Christopher Columbus, His Son, and the Quest to Build the World's Greatest Library
Author: Edward Wilson-Lee
Publisher: Simon and Schuster
“Like a Renaissance wonder cabinet, full of surprises and opening up into a lost world.” —Stephen Greenblatt “A captivating adventure…For lovers of history, Wilson-Lee offers a thrill on almost every page…Magnificent.” —The New York Times Book Review Named a Best Book of the Year by: * Financial Times * New Statesman * History Today * The Spectator * The impeccably researched and vividly rendered account of the quest by Christopher Columbus’s illegitimate son to create the greatest library in the world—“a perfectly pitched poetic drama” (Financial Times) and an amazing tour through sixteenth-century Europe. In this innovative work of history, Edward Wilson-Lee tells the extraordinary story of Hernando Colón, a singular visionary of the printing press-age who also happened to be Christopher Columbus’s illegitimate son. At the peak of the Age of Exploration, Hernando traveled with Columbus on his final voyage to the New World, a journey that ended in disaster, bloody mutiny, and shipwreck. After Columbus’s death in 1506, the eighteen-year-old Hernando sought to continue—and surpass—his father’s campaign to explore the boundaries of the known world by building a library that would collect everything ever printed: a vast holding organized by summaries and catalogues, the first ever search engine for the exploding diversity of written matter as the printing press proliferated across Europe. Hernando restlessly and obsessively amassed his collection based on the groundbreaking conviction that a library of universal knowledge should include “all books, in all languages and on all subjects,” even material often dismissed as ephemeral trash: song sheets, erotica, newsletters, popular images, romances, fables. The loss of part of his collection to another maritime disaster in 1522—documented in his poignant Catalogue of Shipwrecked Books—set off the final scramble to complete this sublime project, a race against time to realize a vision of near-impossible perfection. Edward Wilson-Lee’s account of Hernando’s life is a testimony to the beautiful madness of booklovers, a plunge into sixteenth-century Europe’s information revolution, and a reflection of the passion and intrigues that lie beneath our own attempts to bring order to the world today.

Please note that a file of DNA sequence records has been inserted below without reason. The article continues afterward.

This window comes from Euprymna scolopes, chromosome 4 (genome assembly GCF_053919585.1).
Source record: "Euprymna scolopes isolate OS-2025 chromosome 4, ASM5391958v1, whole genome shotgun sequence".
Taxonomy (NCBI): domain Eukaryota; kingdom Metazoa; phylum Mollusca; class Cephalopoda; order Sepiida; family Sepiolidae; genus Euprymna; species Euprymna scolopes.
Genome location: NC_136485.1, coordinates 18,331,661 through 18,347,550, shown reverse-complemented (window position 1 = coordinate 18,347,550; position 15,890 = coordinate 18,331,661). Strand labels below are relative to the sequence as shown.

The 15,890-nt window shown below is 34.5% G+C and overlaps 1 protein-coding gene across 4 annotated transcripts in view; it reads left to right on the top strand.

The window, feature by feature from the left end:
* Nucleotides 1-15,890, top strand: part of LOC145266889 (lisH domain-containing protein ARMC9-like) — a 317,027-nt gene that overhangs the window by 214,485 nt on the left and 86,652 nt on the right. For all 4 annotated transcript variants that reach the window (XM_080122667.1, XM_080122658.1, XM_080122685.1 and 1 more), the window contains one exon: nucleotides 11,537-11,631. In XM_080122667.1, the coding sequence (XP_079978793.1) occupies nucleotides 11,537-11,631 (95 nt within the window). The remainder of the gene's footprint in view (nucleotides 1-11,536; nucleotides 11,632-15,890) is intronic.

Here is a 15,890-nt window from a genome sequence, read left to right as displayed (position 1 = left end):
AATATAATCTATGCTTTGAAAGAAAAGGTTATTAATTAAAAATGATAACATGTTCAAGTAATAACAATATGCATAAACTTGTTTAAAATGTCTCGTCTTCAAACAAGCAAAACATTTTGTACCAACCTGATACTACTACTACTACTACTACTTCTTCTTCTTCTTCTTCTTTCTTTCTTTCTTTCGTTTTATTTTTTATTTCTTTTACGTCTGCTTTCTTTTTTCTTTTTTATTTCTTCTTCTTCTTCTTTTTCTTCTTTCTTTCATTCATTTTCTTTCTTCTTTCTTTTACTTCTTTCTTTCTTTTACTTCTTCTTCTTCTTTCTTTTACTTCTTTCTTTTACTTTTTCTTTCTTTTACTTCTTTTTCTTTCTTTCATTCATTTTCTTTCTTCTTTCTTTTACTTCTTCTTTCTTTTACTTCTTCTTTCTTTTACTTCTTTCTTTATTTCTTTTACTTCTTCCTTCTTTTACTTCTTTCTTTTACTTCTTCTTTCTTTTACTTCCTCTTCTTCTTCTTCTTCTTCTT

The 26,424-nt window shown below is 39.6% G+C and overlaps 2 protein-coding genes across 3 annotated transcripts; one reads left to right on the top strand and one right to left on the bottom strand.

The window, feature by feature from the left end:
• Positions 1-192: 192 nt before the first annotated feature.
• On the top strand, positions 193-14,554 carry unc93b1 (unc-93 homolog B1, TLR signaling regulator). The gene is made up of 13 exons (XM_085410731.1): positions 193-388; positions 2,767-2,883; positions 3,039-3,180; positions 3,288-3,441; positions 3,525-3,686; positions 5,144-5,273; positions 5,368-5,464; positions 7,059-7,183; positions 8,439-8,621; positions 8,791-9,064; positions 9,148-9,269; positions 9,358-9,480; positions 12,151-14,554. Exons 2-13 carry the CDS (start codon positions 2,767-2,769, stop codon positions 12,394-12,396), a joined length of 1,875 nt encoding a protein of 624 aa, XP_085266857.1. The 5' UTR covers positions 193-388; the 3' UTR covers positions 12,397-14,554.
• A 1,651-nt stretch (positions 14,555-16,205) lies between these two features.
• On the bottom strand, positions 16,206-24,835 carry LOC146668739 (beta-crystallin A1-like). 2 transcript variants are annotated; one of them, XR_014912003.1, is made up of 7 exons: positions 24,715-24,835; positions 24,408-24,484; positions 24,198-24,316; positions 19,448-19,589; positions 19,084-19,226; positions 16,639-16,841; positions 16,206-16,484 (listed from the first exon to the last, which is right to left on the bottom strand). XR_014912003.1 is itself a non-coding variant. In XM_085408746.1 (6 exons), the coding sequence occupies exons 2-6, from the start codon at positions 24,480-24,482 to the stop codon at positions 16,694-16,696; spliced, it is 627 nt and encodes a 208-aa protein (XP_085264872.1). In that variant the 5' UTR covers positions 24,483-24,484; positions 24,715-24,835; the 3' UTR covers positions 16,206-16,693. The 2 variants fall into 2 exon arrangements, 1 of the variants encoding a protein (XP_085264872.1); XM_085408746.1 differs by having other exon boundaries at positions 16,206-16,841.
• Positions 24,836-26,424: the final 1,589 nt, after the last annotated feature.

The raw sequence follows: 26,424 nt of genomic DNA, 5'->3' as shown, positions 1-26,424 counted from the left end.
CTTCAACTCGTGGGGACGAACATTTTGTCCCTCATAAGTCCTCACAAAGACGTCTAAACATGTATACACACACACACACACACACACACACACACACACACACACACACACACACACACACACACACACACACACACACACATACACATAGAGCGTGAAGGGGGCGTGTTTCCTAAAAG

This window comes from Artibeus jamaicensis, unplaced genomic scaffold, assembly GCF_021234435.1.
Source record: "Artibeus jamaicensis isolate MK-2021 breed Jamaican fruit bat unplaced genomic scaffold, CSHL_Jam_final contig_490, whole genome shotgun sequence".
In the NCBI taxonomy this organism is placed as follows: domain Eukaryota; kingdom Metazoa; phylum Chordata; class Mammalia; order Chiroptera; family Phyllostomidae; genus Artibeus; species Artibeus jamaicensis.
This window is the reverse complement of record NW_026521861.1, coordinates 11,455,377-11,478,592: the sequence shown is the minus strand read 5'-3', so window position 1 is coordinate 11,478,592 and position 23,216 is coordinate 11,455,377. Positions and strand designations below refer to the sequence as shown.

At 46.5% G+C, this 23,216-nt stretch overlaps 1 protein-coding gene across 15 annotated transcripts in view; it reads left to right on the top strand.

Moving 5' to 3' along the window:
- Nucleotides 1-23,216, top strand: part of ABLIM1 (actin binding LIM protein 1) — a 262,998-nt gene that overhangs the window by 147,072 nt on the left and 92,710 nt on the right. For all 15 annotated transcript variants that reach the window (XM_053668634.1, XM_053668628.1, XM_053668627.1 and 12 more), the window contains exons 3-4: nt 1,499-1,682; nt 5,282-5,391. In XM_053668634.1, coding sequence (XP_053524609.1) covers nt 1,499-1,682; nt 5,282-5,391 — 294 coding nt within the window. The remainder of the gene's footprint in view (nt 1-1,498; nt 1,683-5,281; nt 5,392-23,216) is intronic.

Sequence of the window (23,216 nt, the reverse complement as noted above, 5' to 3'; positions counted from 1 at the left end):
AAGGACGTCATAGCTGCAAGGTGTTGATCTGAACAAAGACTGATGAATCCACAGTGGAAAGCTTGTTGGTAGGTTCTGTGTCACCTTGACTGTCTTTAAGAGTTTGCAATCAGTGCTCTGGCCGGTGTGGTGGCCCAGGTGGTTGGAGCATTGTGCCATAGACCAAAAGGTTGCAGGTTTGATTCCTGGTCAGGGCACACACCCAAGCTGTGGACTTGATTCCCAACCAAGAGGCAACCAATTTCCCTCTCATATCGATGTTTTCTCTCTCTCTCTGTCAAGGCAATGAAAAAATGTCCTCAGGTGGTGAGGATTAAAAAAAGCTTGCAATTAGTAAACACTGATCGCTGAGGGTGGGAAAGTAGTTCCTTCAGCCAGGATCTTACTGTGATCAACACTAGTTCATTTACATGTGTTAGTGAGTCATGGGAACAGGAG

The fascinating history of Christopher Columbus’s illegitimate son Hernando, guardian of his father’s flame, courtier, bibliophile and catalogue supreme, whose travels took him to the heart of 16th-century Europe’ Honor Clerk, Spectator, Books of the Year
Young Columbus and the Quest for a Universal Library
Author: Edward Wilson-Lee
Publisher: William Collins